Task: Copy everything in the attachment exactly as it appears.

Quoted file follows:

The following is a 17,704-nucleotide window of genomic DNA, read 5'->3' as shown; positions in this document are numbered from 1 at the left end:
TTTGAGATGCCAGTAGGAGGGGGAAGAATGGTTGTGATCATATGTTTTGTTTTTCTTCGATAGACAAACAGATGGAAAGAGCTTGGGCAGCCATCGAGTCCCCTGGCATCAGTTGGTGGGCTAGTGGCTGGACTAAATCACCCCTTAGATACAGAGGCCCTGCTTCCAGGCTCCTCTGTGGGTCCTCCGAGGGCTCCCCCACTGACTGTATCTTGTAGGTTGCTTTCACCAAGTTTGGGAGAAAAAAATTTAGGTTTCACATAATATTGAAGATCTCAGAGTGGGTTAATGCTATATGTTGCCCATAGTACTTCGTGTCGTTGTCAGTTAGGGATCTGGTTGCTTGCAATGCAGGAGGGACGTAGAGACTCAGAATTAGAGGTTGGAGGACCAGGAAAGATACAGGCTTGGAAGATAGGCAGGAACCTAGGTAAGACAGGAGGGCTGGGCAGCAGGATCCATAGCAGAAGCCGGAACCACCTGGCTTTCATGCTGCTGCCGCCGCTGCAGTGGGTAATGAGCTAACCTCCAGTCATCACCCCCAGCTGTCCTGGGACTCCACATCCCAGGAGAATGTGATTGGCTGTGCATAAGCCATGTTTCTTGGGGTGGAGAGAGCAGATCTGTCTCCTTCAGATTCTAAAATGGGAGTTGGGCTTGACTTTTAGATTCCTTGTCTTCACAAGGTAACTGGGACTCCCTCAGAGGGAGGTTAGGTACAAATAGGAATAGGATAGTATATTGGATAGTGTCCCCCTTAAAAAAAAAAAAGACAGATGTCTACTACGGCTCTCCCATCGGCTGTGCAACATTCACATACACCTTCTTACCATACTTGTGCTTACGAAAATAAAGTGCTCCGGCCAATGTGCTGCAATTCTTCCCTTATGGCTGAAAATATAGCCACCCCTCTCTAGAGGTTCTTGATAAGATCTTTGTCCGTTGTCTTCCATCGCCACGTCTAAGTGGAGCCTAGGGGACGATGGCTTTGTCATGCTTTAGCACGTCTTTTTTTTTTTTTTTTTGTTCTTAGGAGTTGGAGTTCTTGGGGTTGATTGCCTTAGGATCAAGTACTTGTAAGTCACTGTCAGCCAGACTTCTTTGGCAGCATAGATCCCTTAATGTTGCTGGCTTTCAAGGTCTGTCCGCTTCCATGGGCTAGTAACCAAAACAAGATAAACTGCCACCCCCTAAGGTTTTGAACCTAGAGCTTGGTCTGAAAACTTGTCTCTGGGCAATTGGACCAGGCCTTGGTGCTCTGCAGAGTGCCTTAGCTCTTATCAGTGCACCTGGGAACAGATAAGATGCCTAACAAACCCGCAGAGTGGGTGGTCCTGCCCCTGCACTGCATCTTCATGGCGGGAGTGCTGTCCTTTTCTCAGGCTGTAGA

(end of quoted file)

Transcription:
The following is a 17,704-nucleotide window of genomic DNA, read 5'->3' as shown; positions in this document are numbered from 1 at the left end:
TTTGAGATGCCAGTAGGAGGGGGAAGAATGGTTGTGATCATATGTTTTGTTTTTCTTCGATAGACAAACAGATGGAAAGAGCTTGGGCAGCCATCGAGTCCCCTGGCATCAGTTGGTGGGCTAGTGGCTGGACTAAATCACCCCTTAGATACAGAGGCCCTGCTTCCAGGCTCCTCTGTGGGTCCTCCGAGGGCTCCCCCACTGACTGTATCTTGTAGGTTGCTTTCACCAAGTTTGGGAGAAAAAAATTTAGGTTTCACATAATATTGAAGATCTCAGAGTGGGTTAATGCTATATGTTGCCCATAGTACTTCGTGTCGTTGTCAGTTAGGGATCTGGTTGCTTGCAATGCAGGAGGGACGTAGAGACTCAGAATTAGAGGTTGGAGGACCAGGAAAGATACAGGCTTGGAAGATAGGCAGGAACCTAGGTAAGACAGGAGGGCTGGGCAGCAGGATCCATAGCAGAAGCCGGAACCACCTGGCTTTCATGCTGCTGCCGCCGCTGCAGTGGGTAATGAGCTAACCTCCAGTCATCACCCCCAGCTGTCCTGGGACTCCACATCCCAGGAGAATGTGATTGGCTGTGCATAAGCCATGTTTCTTGGGGTGGAGAGAGCAGATCTGTCTCCTTCAGATTCTAAAATGGGAGTTGGGCTTGACTTTTAGATTCCTTGTCTTCACAAGGTAACTGGGACTCCCTCAGAGGGAGGTTAGGTACAAATAGGAATAGGATAGTATATTGGATAGTGTCCCCCTTAAAAAAAAAAAAGACAGATGTCTACTACGGCTCTCCCATCGGCTGTGCAACATTCACATACACCTTCTTACCATACTTGTGCTTACGAAAATAAAGTGCTCCGGCCAATGTGCTGCAATTCTTCCCTTATGGCTGAAAATATAGCCACCCCTCTCTAGAGGTTCTTGATAAGATCTTTGTCCGTTGTCTTCCATCGCCACGTCTAAGTGGAGCCTAGGGGACGATGGCTTTGTCATGCTTTAGCACGTCTTTTTTTTTTTTTTTTTGTTCTTAGGAGTTGGAGTTCTTGGGGTTGATTGCCTTAGGATCAAGTACTTGTAAGTCACTGTCAGCCAGACTTCTTTGGCAGCATAGATCCCTTAATGTTGCTGGCTTTCAAGGTCTGTCCGCTTCCATGGGCTAGTAACCAAAACAAGATAAACTGCCACCCCCTAAGGTTTTGAACCTAGAGCTTGGTCTGAAAACTTGTCTCTGGGCAATTGGACCAGGCCTTGGTGCTCTGCAGAGTGCCTTAGCTCTTATCAGTGCACCTGGGAACAGATAAGATGCCTAACAAACCCGCAGAGTGGGTGGTCCTGCCCCTGCACTGCATCTTCATGGCGGGAGTGCTGTCCTTTTCTCAGGCTGTAGA